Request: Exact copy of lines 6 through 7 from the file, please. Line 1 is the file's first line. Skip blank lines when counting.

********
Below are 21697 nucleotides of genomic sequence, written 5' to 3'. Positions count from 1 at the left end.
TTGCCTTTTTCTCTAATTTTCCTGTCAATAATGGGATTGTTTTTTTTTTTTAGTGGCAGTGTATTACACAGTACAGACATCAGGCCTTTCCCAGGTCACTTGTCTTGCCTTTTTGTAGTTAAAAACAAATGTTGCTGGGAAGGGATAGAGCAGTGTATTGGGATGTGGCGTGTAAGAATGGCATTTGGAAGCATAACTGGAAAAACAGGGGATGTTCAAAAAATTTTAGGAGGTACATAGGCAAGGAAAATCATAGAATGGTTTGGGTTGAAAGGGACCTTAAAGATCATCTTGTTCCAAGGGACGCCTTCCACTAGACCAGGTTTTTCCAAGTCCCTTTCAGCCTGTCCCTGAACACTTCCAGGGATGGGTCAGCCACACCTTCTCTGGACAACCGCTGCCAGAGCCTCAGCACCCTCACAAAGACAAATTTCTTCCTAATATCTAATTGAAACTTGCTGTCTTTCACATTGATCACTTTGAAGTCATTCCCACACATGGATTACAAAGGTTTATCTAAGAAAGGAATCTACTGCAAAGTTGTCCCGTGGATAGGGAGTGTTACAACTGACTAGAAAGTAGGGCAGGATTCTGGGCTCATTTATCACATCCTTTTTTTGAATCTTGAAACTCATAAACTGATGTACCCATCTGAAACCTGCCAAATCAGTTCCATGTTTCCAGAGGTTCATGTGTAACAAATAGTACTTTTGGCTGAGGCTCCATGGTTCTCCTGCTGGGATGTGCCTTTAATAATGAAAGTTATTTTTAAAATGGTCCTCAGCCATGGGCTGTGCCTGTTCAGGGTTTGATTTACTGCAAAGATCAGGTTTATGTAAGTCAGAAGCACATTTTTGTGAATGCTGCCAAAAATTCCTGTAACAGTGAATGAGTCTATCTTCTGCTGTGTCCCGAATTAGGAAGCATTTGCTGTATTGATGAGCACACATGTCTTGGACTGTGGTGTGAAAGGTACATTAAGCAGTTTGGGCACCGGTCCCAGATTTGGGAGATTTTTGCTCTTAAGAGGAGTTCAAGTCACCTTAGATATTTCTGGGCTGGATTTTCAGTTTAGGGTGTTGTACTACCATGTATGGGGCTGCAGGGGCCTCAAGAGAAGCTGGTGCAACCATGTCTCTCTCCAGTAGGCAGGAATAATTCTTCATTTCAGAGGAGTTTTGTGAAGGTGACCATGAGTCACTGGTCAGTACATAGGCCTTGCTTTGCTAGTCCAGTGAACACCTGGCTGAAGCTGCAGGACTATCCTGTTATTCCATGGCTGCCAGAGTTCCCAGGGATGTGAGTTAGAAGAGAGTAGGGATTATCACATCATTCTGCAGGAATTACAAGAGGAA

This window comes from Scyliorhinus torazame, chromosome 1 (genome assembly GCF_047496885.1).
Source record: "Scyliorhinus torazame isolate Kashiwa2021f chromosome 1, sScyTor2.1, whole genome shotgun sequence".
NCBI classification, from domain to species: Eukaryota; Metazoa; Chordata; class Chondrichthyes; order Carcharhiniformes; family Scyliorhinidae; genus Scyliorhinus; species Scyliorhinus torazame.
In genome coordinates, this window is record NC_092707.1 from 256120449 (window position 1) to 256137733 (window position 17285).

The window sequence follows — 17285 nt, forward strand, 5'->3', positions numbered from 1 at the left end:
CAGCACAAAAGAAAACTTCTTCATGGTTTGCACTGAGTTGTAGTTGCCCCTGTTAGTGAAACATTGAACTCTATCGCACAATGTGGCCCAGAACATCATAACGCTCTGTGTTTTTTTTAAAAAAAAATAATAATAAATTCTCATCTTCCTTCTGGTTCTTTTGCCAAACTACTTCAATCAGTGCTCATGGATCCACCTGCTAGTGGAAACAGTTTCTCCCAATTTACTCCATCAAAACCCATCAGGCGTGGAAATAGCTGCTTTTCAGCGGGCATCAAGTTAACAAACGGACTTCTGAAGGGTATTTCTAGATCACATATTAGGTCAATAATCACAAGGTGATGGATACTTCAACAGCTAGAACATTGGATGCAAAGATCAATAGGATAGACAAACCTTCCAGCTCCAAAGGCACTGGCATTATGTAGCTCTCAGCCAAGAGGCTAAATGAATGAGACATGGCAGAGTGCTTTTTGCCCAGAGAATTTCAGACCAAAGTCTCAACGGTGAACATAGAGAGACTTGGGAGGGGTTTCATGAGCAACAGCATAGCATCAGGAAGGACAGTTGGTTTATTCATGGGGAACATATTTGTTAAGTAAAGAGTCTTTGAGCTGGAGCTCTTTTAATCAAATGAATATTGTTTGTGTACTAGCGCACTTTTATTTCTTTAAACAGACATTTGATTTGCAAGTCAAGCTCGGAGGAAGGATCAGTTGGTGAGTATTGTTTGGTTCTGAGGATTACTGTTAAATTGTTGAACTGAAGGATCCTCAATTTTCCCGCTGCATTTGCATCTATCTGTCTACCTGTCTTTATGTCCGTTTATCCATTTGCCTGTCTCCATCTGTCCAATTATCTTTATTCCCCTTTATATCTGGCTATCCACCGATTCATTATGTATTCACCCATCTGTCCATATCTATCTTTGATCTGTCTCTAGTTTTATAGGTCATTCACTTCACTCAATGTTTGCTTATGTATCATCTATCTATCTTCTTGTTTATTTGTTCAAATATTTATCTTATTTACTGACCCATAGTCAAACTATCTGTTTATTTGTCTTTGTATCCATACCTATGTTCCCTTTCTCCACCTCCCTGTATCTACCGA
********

In genome coordinates, this window is record NC_092707.1 from 256120449 (window position 1) to 256137733 (window position 17285).

The window sequence follows — 17285 nt, forward strand, 5'->3', positions numbered from 1 at the left end: